If a person merely gathers food to survive, there is no way that his standard of living will increase. All his goods are used for current consumption. But if he possesses some goods that will be used to produce consumer goods for future consumption, he possesses capital. For example, if the food gatherer invents a type of plow, he will plant some of the grain he would have consumed to begin to grow his own grain, rather than stripping the land bare and moving on. The plow is a capital good. But how did he acquire this good? He had to spend time actually thinking about his invention and how it could be made and used. To do this, he had to refrain from consuming some of his current supply of grain and save it so as to feed himself during the invention-making period, where his time would be spent making and testing the plow. We call this savings. All increasing of production requires savings.
Saving implies a kind of morality. The willingness to consume less than one earns requires self-restraint. While in the prosperous West we are bombarded with constant pleas to purchase this or that, this in no way compels us to do so. Many complain about advertising “forcing” us to buy things we do not need. But all purchases are free-will actions of rational creatures. The problem is not the ads, but a materialistic mindset that, as Pope John Paul II wrote (Centesimus Annus, no. 36), has a person defining himself by what he has, not what he is.
What are the motivations to save? First is a return on one’s money. Businesses will borrow money from savers for a price, interest. The interest is the incentive for the saver to sacrifice current goods for future goods. The second incentive to save is so that a person will have a fund for emergencies. Another is so that the person will have money to live on in retirement.
Regardless of the intention of the saver, savings goes to expand industry, or education, or other productive endeavors. In other words, without savings, there would be no new things: no more labor saving devices; no better and safer cars; no central heating or running water and the sink, tub and toilet fixtures to control it; no central air conditioning or electric elevators; no advancements in medical diagnostics and treatments or new medicines.
Another indispensable factor is the protection of private property. The seventh commandment exists for a very good natural reason. If the goods of any of us were fair game to others, we would find that it is hardly worth it to work. If, as soon as I came home from work with my pay or from a store with my purchases, someone could take my money or my things, I would quickly develop a cynical attitude. I would likely decide that the more effective way to maintain or better my condition would be to steal others’ things, and try to defend my stolen items as best as I could from other roving thieves.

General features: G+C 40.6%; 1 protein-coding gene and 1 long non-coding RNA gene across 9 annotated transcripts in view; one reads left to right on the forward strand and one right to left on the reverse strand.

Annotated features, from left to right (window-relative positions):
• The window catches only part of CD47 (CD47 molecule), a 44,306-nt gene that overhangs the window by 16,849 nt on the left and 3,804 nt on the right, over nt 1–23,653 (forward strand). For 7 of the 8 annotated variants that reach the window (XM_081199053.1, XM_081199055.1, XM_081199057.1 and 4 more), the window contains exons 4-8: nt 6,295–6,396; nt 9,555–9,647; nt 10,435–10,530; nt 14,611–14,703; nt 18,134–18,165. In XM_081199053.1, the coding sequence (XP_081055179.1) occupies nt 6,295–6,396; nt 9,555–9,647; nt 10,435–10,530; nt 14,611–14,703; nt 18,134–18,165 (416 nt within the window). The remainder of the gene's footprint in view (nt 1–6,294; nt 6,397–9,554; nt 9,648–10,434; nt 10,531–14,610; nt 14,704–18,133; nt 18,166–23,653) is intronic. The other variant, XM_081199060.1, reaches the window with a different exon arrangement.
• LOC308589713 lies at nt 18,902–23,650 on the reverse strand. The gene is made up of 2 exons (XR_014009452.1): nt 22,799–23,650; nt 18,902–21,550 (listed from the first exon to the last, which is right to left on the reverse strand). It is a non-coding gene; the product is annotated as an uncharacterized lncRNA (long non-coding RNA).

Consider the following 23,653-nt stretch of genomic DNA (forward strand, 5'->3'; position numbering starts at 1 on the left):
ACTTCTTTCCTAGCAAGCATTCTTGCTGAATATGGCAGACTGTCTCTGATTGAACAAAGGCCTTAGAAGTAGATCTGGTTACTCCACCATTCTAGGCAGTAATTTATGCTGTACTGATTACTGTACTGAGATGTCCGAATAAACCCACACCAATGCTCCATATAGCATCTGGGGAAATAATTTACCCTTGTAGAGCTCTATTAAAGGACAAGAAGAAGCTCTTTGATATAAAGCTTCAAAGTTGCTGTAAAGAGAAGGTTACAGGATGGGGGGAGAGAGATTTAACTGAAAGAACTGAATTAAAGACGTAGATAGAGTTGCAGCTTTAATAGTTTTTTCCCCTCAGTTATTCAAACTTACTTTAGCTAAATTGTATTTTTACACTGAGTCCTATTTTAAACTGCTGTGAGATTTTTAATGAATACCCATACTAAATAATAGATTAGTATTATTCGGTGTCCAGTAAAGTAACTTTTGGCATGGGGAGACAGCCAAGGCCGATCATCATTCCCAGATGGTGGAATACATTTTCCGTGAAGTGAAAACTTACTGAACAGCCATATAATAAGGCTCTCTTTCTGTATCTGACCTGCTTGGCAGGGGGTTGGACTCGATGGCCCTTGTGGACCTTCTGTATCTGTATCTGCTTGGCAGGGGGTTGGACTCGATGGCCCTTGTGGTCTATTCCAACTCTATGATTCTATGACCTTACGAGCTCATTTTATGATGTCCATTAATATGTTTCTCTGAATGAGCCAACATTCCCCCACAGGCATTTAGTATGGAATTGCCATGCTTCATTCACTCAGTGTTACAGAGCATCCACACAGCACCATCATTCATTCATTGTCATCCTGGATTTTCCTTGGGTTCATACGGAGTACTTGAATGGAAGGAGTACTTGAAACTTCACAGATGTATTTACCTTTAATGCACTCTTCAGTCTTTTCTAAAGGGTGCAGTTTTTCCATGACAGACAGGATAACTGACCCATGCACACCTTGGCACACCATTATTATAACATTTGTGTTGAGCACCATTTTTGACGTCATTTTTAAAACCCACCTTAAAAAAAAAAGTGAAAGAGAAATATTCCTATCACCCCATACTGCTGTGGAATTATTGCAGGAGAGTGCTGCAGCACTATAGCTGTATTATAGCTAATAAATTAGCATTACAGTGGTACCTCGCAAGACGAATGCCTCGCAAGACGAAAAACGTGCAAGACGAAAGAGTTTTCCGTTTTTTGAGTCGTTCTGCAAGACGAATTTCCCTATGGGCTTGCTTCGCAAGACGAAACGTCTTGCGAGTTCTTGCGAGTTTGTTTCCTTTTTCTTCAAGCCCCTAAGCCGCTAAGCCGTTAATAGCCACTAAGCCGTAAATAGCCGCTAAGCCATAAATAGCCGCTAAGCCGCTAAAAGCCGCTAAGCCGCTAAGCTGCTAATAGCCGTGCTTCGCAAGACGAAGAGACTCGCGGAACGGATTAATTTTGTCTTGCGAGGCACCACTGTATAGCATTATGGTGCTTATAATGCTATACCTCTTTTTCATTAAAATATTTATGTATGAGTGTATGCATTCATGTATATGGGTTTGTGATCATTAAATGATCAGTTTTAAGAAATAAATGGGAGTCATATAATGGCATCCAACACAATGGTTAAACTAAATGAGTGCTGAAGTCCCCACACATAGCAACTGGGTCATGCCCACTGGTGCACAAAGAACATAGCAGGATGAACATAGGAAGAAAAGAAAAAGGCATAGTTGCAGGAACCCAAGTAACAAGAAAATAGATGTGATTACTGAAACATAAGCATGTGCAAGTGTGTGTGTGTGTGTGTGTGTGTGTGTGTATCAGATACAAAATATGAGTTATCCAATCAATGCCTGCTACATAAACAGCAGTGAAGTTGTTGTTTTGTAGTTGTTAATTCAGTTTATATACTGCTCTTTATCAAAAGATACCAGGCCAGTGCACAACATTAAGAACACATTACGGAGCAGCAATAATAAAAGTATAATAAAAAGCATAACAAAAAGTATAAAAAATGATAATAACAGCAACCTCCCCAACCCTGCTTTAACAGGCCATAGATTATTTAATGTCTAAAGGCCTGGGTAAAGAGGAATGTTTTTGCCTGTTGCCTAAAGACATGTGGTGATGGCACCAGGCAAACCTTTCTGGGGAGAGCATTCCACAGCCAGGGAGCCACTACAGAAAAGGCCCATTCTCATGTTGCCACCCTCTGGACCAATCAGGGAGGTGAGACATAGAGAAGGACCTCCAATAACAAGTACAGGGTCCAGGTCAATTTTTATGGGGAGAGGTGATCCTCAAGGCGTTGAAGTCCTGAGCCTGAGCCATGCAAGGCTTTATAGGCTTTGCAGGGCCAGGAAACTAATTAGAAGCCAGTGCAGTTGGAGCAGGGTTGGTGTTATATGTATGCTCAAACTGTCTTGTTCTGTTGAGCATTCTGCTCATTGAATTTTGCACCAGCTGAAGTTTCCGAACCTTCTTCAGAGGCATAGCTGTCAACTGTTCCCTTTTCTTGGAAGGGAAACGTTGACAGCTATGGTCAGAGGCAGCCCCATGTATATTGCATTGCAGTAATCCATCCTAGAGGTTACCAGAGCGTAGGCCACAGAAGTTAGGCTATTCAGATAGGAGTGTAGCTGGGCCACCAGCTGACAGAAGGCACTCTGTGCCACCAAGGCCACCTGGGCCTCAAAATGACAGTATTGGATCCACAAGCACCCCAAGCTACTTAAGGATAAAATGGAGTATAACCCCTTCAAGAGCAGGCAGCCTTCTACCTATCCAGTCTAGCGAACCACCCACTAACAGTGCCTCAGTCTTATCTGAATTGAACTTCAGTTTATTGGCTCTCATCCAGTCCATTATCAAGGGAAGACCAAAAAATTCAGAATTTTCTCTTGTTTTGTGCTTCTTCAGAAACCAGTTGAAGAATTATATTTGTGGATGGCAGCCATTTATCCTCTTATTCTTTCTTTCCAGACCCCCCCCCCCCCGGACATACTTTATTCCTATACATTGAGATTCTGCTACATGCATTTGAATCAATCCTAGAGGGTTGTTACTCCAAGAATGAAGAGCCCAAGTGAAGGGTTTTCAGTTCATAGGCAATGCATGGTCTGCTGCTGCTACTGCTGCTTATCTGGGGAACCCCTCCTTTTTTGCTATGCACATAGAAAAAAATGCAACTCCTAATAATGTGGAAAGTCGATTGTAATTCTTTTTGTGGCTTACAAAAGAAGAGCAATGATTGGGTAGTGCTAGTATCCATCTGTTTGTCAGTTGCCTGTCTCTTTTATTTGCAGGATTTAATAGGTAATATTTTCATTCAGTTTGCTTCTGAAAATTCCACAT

But there is another side of this problem that is important for economic development. Not only is a person not allowed to give away a thing he has stolen; he cannot even sell it. I cannot sell what I do not own. I am not allowed to give you money entrusted to me by another. Even if I use a truck to transport air conditioners for the company for which I work, I can only use the truck for the purpose that owner assigned to me. I am not allowed to take it off-roading or enter it in a NASCAR event. The point here is the importance of the sacredness of private property for the working of the market. Without the assurance that my property, including my money, is secure, theft will abound, and economic development will grind to a halt.
So economic development, and therefore wealth creation, requires savings, which comes from people who make more than they consume, and where their right to keep what they make and dispose of it is protected by law and/or custom. Also, there needs to be a hope that they will be rewarded with a decent return when they invest the excess that they made over what they consumed. Without these factors, stagnation and widespread poverty will result.
There are many obstacles to wealth creation that lay beyond the scope of this discussion, among them political strife; the confiscation of wealth by tyrants; forced industrialization of agrarian societies; overregulation by government; and high taxation. Solving these problems is no easy task. But the monumental job of curing poverty cannot conclude successfully if does not begin with an accurate understanding of how to create wealth.
About the author:
*William R. Luckey is professor of economics emeritus at Christendom College in Front Royal, Virginia. This commentary is excerpted and adapted from volume 24 in the Acton Institute’s Christian Social Thought Series, Wealth Creation: The Solution to Poverty, now available on Amazon.